Critter Corner: How to Make a Smart Phone Easier to Read for a Senior

Dear Bebe,
I recently bought my mother a smart phone for her birthday. I figured it would be a great way for her to communicate with the grandchildren, and to have in case of an emergency. There are also some great apps to challenge her brain, to track medication intake, and to keep better organized.
Unfortunately, she doesn’t use it. She has taken classes, and is somewhat technologically savvy. Yet, she complains that the text of the phone is too small for her to see, among other things. How can I help her make the phone more accessible, so she’ll hopefully start using it?
Maura Cessibal

Dear Maura,

Smartphones should be accessible for everyone, whether you are eight or eighty!

Some of us who use smart phones may have trouble seeing text and images, those with shaky hands or decreased mobility have difficulty pressing on-screen buttons, and many seniors find the interface confusing rather than intuitive.

It doesn’t have to be this way. Here’s how to make a smartphone much more accessible:

1. Make text more readable: To make screens more readable, you can boost the size of the text. However, to make text and objects more visible, you should increase the contrast as well, which will render colors more distinct.

On iOS, head to Settings > General > Accessibility. Use the Larger Text submenu to increase the text size across all apps. A toggle switch underneath lets you make words bold as well. For contrast, go to Increase Contrast, which makes colors sharper and more distinct, so icons will look more well-defined. The same menu screen has options to reduce the transparency of overlays and cut down on motion effects, which might also make iOS visuals clearer.

On Android, you’ll find a similar set of options through the Settings > Accessibility menu. Head to Font size to adjust the size of on-screen text. This change will apply to all of your apps. Just below that option, play with Display size to adjust the size of buttons, icons, and other objects. To adjust contrast, switch the High-contrast text switch to On. Android will now make text clearer and easier to read with tricks like adding a black outline to letters when white text appears on a colorful background. While you’re here, you can also turn off Android animations and invert colors within apps and menus.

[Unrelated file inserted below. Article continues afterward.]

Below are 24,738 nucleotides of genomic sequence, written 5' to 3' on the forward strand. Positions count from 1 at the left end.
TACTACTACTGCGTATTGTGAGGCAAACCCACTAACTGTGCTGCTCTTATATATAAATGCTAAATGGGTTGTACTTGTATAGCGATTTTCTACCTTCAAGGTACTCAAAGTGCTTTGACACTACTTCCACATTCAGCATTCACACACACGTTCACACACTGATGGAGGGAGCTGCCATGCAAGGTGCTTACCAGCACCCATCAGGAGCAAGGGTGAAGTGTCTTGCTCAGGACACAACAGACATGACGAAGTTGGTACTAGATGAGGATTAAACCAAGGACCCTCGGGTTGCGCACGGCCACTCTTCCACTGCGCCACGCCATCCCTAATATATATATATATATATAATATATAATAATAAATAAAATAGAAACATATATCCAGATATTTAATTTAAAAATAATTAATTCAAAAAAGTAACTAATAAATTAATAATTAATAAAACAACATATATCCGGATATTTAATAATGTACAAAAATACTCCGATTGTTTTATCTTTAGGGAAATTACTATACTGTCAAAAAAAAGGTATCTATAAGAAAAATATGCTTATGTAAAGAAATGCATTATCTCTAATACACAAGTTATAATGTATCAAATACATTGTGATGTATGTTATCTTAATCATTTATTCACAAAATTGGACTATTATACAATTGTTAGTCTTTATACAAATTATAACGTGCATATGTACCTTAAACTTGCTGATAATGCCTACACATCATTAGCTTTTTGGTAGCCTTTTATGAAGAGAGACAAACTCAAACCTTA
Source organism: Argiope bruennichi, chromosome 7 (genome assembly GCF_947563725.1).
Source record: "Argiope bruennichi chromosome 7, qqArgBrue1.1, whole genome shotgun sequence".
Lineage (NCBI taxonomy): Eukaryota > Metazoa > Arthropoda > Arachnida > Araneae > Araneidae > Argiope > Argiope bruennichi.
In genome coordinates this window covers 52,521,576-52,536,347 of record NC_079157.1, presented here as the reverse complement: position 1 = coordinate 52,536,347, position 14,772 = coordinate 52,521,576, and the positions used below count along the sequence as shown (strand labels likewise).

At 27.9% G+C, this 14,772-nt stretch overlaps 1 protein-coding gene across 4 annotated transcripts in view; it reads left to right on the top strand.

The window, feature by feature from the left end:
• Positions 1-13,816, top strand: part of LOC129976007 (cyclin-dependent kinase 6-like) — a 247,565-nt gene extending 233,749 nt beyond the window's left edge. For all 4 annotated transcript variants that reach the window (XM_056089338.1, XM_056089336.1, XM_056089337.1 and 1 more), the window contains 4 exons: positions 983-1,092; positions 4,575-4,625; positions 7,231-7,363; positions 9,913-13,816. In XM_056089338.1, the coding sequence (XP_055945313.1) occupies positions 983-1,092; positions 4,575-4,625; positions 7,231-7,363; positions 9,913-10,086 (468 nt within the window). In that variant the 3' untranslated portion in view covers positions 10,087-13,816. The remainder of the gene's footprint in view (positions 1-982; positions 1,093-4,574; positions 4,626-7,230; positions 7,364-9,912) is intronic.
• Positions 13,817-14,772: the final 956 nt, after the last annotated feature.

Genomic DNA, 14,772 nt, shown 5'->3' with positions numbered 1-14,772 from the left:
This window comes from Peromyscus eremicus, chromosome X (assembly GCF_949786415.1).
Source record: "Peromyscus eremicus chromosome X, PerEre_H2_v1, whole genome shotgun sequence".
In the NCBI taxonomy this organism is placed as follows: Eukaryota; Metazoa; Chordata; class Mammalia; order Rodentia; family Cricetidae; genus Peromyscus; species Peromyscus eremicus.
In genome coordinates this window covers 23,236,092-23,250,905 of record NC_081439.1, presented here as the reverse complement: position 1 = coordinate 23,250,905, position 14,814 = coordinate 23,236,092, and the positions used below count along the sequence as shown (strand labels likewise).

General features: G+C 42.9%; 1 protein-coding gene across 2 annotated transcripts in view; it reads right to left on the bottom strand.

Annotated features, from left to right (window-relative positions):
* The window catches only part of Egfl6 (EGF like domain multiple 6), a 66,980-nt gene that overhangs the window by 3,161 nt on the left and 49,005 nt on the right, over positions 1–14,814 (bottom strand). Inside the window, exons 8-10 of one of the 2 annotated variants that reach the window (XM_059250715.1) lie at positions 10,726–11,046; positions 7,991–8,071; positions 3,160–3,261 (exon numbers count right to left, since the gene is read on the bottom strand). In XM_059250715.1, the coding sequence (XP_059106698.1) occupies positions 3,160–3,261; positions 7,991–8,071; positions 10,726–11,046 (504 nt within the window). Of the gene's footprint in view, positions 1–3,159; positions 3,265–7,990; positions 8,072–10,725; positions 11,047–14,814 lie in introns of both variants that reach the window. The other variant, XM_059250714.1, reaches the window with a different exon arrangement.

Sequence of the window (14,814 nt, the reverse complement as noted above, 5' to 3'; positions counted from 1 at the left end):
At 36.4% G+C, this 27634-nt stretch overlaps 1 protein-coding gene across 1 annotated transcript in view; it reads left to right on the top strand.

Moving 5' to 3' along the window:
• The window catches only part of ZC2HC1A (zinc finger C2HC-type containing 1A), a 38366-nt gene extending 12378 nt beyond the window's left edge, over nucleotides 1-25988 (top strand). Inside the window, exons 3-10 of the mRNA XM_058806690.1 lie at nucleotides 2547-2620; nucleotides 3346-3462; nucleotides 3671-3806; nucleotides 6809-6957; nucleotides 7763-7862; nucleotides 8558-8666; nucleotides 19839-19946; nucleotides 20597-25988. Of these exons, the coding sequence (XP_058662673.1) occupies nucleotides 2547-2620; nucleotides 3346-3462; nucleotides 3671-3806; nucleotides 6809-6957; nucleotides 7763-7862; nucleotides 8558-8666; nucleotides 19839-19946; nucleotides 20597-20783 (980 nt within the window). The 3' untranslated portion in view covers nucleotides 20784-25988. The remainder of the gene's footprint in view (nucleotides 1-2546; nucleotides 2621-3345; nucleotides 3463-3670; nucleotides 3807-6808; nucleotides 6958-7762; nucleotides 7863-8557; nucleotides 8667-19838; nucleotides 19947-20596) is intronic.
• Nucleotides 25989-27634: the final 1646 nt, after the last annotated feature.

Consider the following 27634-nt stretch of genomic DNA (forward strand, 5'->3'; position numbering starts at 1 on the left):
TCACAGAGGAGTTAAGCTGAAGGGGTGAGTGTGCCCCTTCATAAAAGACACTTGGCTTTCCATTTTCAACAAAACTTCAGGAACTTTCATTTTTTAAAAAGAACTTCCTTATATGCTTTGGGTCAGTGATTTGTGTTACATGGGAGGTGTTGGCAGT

2. Listen to text: If you’ve tried adjusting text size and contrast, but still have trouble reading things on your phone, you can have the device speak the words out loud. This can be really helpful for people who struggle to read a screen, but it’s also great for those who want to save their eyes from strain.

On iOS, go to Settings > General > Accessibility > VoiceOver and turn the toggle switch to On. Now your iPhone or iPad will automatically read out any text that appears on screen. From the same menu, you can adjust the reading speed, as well as other options, like whether the device will read notifications aloud.

On an Android device, return to Settings > Accessibility and enable either Select-to-Speak (a mode where you tap on-screen text to hear it aloud) or TalkBack (the phone automatically reads out all on-screen text and menu options). Once you’ve chosen one of those, tap the Text-to-speech output option to set the speech rate, pitch, and language.
For both operating systems, once you turn on the audio, you will hear the text from all of your apps, at least until you switch the setting back off.

3. Simplify the Interface: Instead of changing individual settings, you can completely revamp an Android device to make it easier to navigate. To serve seniors better, you can incorporate streamlined menus and options, large text, and bright colors for easy readability.

If your mother owns a Samsung phone, it will likely come with a built-in “Easy Mode” that will simplify the interface without a separate app. On a Galaxy phone, turn it on and off again in Settings > Display > Easy Mode.

On iOS, unfortunately, you cannot accomplish this. Apple doesn’t allow apps to take so much control over the phone’s interface. Although you won’t find any equivalent launchers for iPhones, the other tweaks on this list will make the phone much easier to view.

Hope this is helpful,

Print This Page
About Renee Eder

Renee Eder is the Director of Public Relations for the Farr Law Firm, and gives the voice to the Critters of Critter Corner. Renee’s poodle, Penny, is an official comfort dog who she and her children bring to visit with seniors who are in the early stages of dementia at a local senior home once a month.